Skip to content

The New Dustbowl

November 14, 2009
by

From Mother Jones News

The Central Valley, the thin, fertile band running down the middle of California, has long boasted the world’s richest agricultural economy, reliably producing more than a quarter of the nation’s fruits, nuts, and vegetables. But it’s done so in defiance of ecological reality. The 70-year-old irrigation system that has pumped water into the otherwise arid valley is proving increasingly vulnerable to shifting weather patterns. It now appears that waterwise, 20th century California was an anomaly, a relatively wet period in the midst of a historical cycle of severe drought. And the changing climate will only magnify the problem: By the end of the century, scientists predict, Central California could experience temperatures rivaling Death Valley’s and face the loss of 90 percent of the Sierra Nevada snowpack, the region’s main water source. “Business as usual won’t work in the future,” says Eike Luedeling, an expert in plant sciences at the University of California-Davis, whose research shows that higher temperatures will likely decimate the state’s $10 billion fruit and nut industry.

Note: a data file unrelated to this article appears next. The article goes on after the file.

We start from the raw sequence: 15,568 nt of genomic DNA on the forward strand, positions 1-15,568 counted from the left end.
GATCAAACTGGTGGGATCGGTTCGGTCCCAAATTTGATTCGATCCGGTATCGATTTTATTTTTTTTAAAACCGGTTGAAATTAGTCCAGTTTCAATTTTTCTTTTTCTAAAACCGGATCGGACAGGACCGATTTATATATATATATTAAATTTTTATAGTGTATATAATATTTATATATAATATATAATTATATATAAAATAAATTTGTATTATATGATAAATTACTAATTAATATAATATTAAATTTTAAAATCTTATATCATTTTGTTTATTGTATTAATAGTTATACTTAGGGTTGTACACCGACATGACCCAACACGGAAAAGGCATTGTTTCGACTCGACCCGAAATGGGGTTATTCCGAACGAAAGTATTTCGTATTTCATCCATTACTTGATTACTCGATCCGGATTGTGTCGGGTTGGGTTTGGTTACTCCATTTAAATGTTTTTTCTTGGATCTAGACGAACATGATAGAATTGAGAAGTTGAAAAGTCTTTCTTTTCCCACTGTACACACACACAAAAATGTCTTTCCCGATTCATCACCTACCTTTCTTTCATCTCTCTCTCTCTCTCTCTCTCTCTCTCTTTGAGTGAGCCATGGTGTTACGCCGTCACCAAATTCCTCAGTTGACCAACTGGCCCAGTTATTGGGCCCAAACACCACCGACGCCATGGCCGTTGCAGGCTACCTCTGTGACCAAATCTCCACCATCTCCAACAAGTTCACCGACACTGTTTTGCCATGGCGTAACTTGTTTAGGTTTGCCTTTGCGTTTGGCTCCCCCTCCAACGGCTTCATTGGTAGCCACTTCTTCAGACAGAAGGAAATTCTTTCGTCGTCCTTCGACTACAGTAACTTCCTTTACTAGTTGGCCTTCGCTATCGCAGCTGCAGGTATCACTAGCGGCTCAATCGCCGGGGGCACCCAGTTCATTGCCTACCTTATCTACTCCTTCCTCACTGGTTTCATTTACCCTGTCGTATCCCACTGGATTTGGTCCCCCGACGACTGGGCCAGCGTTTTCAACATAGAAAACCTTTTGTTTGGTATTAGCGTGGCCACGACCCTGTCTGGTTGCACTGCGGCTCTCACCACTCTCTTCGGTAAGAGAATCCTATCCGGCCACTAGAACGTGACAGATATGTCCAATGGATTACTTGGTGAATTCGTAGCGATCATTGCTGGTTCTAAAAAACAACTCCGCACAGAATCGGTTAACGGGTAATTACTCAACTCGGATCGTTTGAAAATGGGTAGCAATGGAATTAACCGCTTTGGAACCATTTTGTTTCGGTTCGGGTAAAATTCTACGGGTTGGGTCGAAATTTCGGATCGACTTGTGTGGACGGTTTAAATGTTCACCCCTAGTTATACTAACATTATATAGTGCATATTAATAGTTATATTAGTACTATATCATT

Advertisements
No comments yet

Leave a Reply

Fill in your details below or click an icon to log in:

WordPress.com Logo

You are commenting using your WordPress.com account. Log Out / Change )

Twitter picture

You are commenting using your Twitter account. Log Out / Change )

Facebook photo

You are commenting using your Facebook account. Log Out / Change )

Google+ photo

You are commenting using your Google+ account. Log Out / Change )

Connecting to %s

%d bloggers like this: